Native from Southern Africa, The Fataque was introduced in 1756 on La Réunion. Very common in both the dry and humid areas of the east, at low and medium altitude, it grows preferentially in deserted fallows, along roadsides among others. Its expansion is restrained by the action of salty drizzles coming from the littoral, and by the decreasing temperatures in rising altitude.
It is one of the most common weeds in farming cultures. It is present in 55% of the cultivated areas and in 65% of the sugar cane cultivation plots. It is one of the major weeds of the farming cultures showing regularly a medium to high recovery rate, up to 70 to 85%.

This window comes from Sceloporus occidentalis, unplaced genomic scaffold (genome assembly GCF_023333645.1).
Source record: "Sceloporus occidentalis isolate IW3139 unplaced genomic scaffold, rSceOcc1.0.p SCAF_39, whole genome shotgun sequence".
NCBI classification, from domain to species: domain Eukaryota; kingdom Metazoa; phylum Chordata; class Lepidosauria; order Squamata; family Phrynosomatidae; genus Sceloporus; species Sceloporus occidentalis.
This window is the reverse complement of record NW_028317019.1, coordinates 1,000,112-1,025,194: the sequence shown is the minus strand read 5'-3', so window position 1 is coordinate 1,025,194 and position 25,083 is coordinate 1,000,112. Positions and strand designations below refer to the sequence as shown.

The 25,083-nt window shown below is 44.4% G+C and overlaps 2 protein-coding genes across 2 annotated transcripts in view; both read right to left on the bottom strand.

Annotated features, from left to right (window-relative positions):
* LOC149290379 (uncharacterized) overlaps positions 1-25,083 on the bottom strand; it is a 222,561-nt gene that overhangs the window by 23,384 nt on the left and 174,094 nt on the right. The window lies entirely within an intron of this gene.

It produces large quantities of fire-friendly dry matter. It is resistant to fire but can become very dominant when it catches fire. Widespread in the LIFE + Forest Sèche project area, it is used to cram native dry forest species, but it is very invasive and has already proven to spread fire easily.